I’ve been waiting for this vacation for months – MONTHS, I tell you! And as it got closer and closer, I needed it more and more. Before I left, I experienced a horrible case of road rage, I lost checks I needed to put in the bank (only to be found later in the refrigerator, of all the ridiculous places), and my temper was shorter than normal at work (“Excuse me” was shorthand for “Leave me the $#@% alone.”) I needed this vacation like I’ve never needed one before.
A private cabana on a private island, snorkeling in The Bahamas, and my first Royal Caribbean cruise as a “DIAMOND Member”. (That’s right, C-Gayle and JerricaKC…I’m no longer a mere Emerald Member. What riff-raff those people are.) What does “DIAMOND Member” mean, you wonder…? That I’ve spent nearly two months of my life aboard various Royal Caribbean’s vessels, that’s what. Hi, I’m Ava, and I’m addicted to cruising…
But life wasn’t ready to let me board the ship and go along my merry way…No, life wanted to stick it to me first. The day before we flew to Florida, The Scientist and I came home from walking the dog only to realize that my air conditioner wasn’t functioning. In North Carolina. In the middle of the summer. So I called an emergency A/C guy, but he couldn’t come out until the next day…when The Scientist, our children and I were all supposed to be on a flight headed for Miami.
|How can this sweet |
face have done
On both counts, however, Catherine Gayle came to rescue. She brought me two suitcases to use for our trip and she even offered to wait for the A/C man the next day. So in case anyone is wondering…she truly is an angel.
But life wasn’t through with me yet. Ha! Life was just warming up. Before I woke the next day, a “friend” came for a “visit” and I suddenly had to pack some Midol, if you know which “friend” I’m referring to. And that particular “friend” can go hang, just in case anyone was wondering.
Did I mention that I really needed this vacation? But life still had me in her clutches! Oh, we flew to Miami and we even made it to a nice hotel near the port. That night, the four of us even enjoyed a nice leisurely dinner at one of the five restaurants on site. However, we apparently chose the wrong one. Yep – LIFE.
I was up the ENTIRE night with food poisoning. (Luckily, no one else ate the same dish I did.) I was in excruciating pain, worse than childbirth (but then I’m a believer in “pain free childbirth”- had an epidural and took whatever drugs they wanted to pump me full of. Don’t judge. I have no regrets) Thankfully, The Scientist and my son took a cab to a 24Hour Walgreens at 2:00am to get me some medicine. My heroes! What would I do without them?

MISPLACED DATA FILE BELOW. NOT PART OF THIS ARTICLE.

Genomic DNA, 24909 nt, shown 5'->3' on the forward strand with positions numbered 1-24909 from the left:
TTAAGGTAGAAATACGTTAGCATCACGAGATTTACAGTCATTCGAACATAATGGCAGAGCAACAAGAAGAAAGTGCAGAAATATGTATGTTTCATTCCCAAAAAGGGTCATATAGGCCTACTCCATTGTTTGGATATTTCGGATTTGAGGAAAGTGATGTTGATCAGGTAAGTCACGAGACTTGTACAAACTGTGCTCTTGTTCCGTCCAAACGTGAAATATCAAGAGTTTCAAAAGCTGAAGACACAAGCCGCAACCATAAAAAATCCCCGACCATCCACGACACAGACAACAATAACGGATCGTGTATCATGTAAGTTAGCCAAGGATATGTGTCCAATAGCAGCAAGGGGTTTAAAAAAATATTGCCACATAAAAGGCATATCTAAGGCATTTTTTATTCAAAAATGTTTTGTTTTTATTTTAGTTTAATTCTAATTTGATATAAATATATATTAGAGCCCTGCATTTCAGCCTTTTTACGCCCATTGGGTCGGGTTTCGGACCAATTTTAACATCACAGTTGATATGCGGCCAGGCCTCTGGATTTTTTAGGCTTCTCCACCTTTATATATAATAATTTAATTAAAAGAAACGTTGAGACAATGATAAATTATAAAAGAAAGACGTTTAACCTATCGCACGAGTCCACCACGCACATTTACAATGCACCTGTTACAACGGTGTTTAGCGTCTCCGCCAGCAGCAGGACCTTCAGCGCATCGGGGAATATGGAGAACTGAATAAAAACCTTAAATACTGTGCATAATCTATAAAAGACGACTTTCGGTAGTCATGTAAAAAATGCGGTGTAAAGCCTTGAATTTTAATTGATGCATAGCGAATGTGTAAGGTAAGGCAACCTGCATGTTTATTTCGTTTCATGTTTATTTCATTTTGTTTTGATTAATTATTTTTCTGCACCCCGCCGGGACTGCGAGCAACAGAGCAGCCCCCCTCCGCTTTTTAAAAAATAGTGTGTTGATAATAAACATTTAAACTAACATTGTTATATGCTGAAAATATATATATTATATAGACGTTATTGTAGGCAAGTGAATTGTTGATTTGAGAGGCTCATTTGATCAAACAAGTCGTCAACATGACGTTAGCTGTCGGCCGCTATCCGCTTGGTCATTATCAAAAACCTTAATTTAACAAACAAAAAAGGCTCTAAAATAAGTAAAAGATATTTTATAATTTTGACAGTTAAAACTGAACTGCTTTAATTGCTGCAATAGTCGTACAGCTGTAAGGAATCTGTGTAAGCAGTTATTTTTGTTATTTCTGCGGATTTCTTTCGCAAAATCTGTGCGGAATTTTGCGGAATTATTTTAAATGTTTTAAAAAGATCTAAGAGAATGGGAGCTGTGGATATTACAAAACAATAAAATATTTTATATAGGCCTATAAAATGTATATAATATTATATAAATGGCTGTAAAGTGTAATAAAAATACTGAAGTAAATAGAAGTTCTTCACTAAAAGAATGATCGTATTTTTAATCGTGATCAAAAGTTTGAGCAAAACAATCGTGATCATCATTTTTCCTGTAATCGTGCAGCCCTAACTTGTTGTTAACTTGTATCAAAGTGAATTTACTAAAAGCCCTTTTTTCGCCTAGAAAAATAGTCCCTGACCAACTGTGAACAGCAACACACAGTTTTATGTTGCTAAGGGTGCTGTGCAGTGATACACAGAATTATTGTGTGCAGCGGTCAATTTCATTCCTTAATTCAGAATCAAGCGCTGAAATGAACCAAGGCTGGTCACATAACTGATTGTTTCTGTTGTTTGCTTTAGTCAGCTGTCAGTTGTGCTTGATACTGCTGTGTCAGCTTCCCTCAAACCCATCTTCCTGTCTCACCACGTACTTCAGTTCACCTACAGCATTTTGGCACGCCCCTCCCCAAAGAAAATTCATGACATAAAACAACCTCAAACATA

Truly, it was one of the longest nights of my life. For a while there, I wasn’t sure if I was even going to make it on the ship the next day. And that made me feel even worse. Neither The Scientist nor his daughter had ever been on a cruise and I was about to ruin their vacation.
So I sucked it up, downed more Imodium and Midol than was probably healthy and boarded the ship as early as possible. Grin and barely bare it, that was my new motto. I suffered through the blasted Muster drill (a tedious chore one must do on every cruise, regardless of the line) in the hot Miami heat. I had to will myself to remain conscious, to not pass out on the Promenade Deck, standing there with the rest of the other 2,000 cruisers. If anyone spoke to me, I bit their head off. I was in too much pain to be courteous, and pleasant was out of the question. Besides it took me repeating over and over in my mind, "Don't pass out. Don't pass out. Don't pass out," to remain on my feet. Being conversational only distracted me from my purpose.
|Don't they look like they're|
The next morning, I awoke feeling a little bit better. The four of us boarded a catamaran and snorkeled the waters off Paradise Island in The Bahamas. I wasn’t in the water long, as my stomach was still in a huge Imodium-induced knot, but I did get to see a school of zebra fish and I got to take several pictures of my loved ones who were having a splendid time.
The following day, we tendered in Royal Caribbean’s private Bahamian island – Coco Cay. This has traditionally been one of my most favorite destinations. We always get a private cabana and seclude ourselves to one side of the island, away from the majority of the other cruisers (or the riff-raff I mentioned above). That’s right, I’m exclusionary. And this trip was no different. Although I was still wracked with pain, I was able to lie down on the sectional under the cabana most of the day and listen to the breeze and waves crashing up on the shore.
|VIEW OF the CABANA|
Doesn't it look peaceful?
It is. Trust me!
|Even I felt a little better in the cabana.|
But who wouldn't with this wonderful
man to keep me company?
|My son and I are in the front row next to "Doug" the Captain.|
|Here's my son wearing his recovered|
sunken treasure pendant.
We finished up Key West at the Mel Fisher Treasure Museum where sunken treasure from the Spanish Galleon the Nuestro Senora de Atocha (which was sunk during a hurricane off the coast of Key West in 1622 and discovered in 1985 by treasure hunter Mel Fisher) is on display. The four of us got matching pendants made from salvaged silver in the gift shop, which we thought was a pretty nice way to end our trip.
The next morning, we woke up as the ship was arriving in port. We were among the first dozen people to disembark as our flight back to North Carolina was fairly early. I am happy to report that the return trip was much less eventful than the outbound. At least for now. And I intend to see that it stays that way.
Are you a cruiser? If so, what is your favorite port? And have you ever had illness or some other unforeseen event derail a well-planned/needed vacation?